A member of the public spotted his unusual appearance and lack of collar, and, noticing that Aslan’s eyes also looked weepy and sore, brought him straight to us for a check-up.
Our vets quickly discovered that Aslan was suffering from an eye condition called entropion, in which the lower eyelid naturally turns inwards. This was evident in both of Aslan’s eyes, though even more prominent in his right side. This causes irritation as the eyelashes rub the cornea, which, left untreated, can cause ulcers and infections. We admitted Aslan to our Clinic to perform corrective surgery in both eyes, a process that involves removing a small piece of skin on each eyelid and closing the wounds with tiny stitches.
Our vets also took a blood test to check for FIV (Feline Immunodeficiency Virus) and FeLV (Feline Leukaemia Virus), cleaned Aslan’s ears and teeth, washed and brushed his coat, neutered him and administered flea and worm treatment.
Luckily for Aslan his surgery went smoothly, and he was then settled into a warm and cosy cabin in our Cattery to recover.
Although our Animal Welfare Officers had put posters up in the area Aslan was found, no one came forward to claim him – and without a microchip, we had no idea who or where his previous owners were. Given the state of his fur, teeth and nails when he arrived with us, we estimated he had been straying for approximately two years.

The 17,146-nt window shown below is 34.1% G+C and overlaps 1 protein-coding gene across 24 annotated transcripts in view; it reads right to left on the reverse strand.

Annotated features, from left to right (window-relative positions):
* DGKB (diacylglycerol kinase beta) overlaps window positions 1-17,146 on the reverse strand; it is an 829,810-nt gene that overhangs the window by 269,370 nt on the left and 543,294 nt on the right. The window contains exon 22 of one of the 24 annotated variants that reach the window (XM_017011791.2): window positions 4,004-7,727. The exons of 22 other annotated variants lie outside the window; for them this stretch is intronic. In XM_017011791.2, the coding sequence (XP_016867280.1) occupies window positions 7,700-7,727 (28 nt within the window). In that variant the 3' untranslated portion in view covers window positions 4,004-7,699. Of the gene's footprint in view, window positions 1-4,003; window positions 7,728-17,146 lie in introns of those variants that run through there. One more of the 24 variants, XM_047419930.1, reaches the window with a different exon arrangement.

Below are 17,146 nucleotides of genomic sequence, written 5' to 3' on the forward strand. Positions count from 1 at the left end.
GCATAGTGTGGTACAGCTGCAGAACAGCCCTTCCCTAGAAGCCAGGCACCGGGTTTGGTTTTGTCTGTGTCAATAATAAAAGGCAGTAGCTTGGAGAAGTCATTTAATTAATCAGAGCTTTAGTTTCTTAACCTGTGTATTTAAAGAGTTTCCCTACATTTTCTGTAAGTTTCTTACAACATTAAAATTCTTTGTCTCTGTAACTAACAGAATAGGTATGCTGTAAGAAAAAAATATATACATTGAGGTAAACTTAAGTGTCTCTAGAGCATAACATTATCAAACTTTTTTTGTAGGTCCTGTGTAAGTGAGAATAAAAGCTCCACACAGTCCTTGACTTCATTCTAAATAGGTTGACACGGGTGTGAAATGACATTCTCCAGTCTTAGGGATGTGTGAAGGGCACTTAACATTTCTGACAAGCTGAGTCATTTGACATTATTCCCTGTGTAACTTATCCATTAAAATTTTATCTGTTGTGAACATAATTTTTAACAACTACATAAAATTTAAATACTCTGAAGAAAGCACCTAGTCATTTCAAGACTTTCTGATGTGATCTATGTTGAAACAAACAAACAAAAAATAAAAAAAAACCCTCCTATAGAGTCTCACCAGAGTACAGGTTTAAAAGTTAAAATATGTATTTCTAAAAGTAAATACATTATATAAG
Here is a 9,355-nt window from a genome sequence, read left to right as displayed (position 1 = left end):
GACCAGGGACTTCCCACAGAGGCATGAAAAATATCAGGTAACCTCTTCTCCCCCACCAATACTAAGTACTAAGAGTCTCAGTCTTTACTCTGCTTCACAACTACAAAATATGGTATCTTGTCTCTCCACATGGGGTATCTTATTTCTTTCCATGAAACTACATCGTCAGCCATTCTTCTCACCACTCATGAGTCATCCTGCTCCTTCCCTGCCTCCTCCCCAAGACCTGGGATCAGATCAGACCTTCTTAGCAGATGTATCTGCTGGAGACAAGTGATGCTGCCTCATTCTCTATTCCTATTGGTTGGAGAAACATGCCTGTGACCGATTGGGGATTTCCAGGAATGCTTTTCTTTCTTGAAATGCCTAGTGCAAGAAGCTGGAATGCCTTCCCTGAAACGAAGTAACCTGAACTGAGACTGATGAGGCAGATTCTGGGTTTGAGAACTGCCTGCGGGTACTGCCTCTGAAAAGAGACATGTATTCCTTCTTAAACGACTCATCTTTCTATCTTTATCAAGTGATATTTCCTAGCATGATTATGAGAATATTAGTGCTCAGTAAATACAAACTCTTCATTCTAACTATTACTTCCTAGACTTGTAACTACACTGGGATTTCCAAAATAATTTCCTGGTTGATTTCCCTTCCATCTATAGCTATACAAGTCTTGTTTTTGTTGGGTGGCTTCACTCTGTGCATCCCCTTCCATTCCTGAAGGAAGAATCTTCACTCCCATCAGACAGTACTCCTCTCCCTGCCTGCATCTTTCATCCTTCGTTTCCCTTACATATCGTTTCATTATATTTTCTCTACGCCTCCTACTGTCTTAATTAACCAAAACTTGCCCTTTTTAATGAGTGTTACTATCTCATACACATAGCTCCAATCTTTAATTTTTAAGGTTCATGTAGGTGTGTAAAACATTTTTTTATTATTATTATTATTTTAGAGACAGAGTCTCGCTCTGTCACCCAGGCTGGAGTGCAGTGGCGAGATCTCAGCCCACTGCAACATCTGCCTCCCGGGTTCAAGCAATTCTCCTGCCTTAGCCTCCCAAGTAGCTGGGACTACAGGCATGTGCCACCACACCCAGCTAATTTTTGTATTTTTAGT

Happily, Aslan’s surgical wounds healed quickly, although his blood tests returned a positive result for FIV – a virus that attacks the immune system. Thankfully, many cats with FIV lead a relatively normal life if they are kept healthy and up to date with vaccinations, and providing any minor ailments are treated in a timely fashion to prevent an infection spreading.
Owners with FIV cats are also advised to keep their animals inside and in an enclosed garden, to stop them inadvertently infecting other cats through biting or scratching, although this behaviour is less likely once neutered.
Being an older, larger cat with a pre-existing condition and a history of surgery, we had worried that Aslan would be waiting a while to find his forever home – but our fears were unfounded as a prospective new owner fell in love with him shortly after he was placed up for adoption!
Thanks to the care and expertise of our vets and Cattery staff, Aslan’s eyelids are now fully healed, and he is just waiting for his new owners to have a home check before he can move in and become a part of their family.
Our Vet Clinic has recently been awarded Cat Friendly Clinic status – an accreditation which highlights the high standard of cat care given by all members of staff in a clinic; from receptionists and technicians through to nurses and vets. We are incredibly proud to be a Cat Friendly Clinic, and look forward to helping even more animals just like Aslan.
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